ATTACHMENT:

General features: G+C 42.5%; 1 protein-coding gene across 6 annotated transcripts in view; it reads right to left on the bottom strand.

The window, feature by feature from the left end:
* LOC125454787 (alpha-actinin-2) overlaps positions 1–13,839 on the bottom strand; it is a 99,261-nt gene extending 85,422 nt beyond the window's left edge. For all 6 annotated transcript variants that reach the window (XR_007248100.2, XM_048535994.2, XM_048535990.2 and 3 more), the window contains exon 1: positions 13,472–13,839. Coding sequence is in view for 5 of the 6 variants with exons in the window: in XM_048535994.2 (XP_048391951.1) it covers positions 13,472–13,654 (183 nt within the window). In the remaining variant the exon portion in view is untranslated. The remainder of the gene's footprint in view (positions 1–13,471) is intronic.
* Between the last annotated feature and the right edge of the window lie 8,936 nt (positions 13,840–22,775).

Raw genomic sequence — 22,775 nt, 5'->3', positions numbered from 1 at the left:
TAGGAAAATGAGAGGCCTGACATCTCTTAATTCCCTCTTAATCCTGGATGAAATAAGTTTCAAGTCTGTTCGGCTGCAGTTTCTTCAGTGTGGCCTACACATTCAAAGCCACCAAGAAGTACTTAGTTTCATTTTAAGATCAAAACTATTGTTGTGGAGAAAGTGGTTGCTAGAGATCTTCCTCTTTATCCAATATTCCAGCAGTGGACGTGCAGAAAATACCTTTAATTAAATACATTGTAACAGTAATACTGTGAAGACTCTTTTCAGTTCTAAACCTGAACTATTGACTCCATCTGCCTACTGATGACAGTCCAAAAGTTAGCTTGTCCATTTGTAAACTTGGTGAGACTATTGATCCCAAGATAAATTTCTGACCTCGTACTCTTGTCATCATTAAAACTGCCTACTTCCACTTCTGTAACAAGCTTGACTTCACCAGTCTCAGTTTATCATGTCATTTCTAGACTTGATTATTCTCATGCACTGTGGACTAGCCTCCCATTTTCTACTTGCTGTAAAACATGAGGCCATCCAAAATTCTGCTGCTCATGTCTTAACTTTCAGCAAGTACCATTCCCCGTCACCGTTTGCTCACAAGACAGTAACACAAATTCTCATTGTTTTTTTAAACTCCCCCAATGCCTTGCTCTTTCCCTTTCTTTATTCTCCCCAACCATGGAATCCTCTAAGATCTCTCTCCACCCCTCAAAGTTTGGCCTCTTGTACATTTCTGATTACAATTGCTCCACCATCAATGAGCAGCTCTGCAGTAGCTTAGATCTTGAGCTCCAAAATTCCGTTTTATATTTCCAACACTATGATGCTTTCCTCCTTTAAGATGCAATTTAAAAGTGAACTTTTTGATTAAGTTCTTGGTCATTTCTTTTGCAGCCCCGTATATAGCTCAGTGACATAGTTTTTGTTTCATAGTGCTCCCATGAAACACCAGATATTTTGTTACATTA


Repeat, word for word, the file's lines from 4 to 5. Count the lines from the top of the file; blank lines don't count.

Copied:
* Between the last annotated feature and the right edge of the window lie 8,936 nt (positions 13,840–22,775).

Raw genomic sequence — 22,775 nt, 5'->3', positions numbered from 1 at the left: